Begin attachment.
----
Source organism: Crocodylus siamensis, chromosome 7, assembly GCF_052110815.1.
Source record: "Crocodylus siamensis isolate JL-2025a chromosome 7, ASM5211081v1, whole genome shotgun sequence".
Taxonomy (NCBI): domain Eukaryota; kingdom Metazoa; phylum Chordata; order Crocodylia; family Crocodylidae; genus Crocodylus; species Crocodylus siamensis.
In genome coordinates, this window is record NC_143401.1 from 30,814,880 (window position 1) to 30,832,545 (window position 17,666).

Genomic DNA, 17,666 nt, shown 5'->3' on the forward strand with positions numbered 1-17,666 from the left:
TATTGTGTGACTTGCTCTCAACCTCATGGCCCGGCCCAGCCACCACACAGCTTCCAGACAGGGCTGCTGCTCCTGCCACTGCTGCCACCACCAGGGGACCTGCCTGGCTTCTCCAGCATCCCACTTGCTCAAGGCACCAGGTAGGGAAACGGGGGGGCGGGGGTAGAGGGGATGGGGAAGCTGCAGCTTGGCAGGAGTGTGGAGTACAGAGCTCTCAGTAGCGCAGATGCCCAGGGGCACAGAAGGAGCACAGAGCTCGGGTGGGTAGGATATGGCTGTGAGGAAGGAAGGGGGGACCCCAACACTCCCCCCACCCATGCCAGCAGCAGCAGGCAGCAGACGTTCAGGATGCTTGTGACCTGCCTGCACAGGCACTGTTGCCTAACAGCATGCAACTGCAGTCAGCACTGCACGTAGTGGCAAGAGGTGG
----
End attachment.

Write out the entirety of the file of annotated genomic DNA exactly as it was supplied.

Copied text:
Source organism: Crocodylus siamensis, chromosome 7, assembly GCF_052110815.1.
Source record: "Crocodylus siamensis isolate JL-2025a chromosome 7, ASM5211081v1, whole genome shotgun sequence".
Taxonomy (NCBI): domain Eukaryota; kingdom Metazoa; phylum Chordata; order Crocodylia; family Crocodylidae; genus Crocodylus; species Crocodylus siamensis.
In genome coordinates, this window is record NC_143401.1 from 30,814,880 (window position 1) to 30,832,545 (window position 17,666).

Genomic DNA, 17,666 nt, shown 5'->3' on the forward strand with positions numbered 1-17,666 from the left:
TATTGTGTGACTTGCTCTCAACCTCATGGCCCGGCCCAGCCACCACACAGCTTCCAGACAGGGCTGCTGCTCCTGCCACTGCTGCCACCACCAGGGGACCTGCCTGGCTTCTCCAGCATCCCACTTGCTCAAGGCACCAGGTAGGGAAACGGGGGGGCGGGGGTAGAGGGGATGGGGAAGCTGCAGCTTGGCAGGAGTGTGGAGTACAGAGCTCTCAGTAGCGCAGATGCCCAGGGGCACAGAAGGAGCACAGAGCTCGGGTGGGTAGGATATGGCTGTGAGGAAGGAAGGGGGGACCCCAACACTCCCCCCACCCATGCCAGCAGCAGCAGGCAGCAGACGTTCAGGATGCTTGTGACCTGCCTGCACAGGCACTGTTGCCTAACAGCATGCAACTGCAGTCAGCACTGCACGTAGTGGCAAGAGGTGG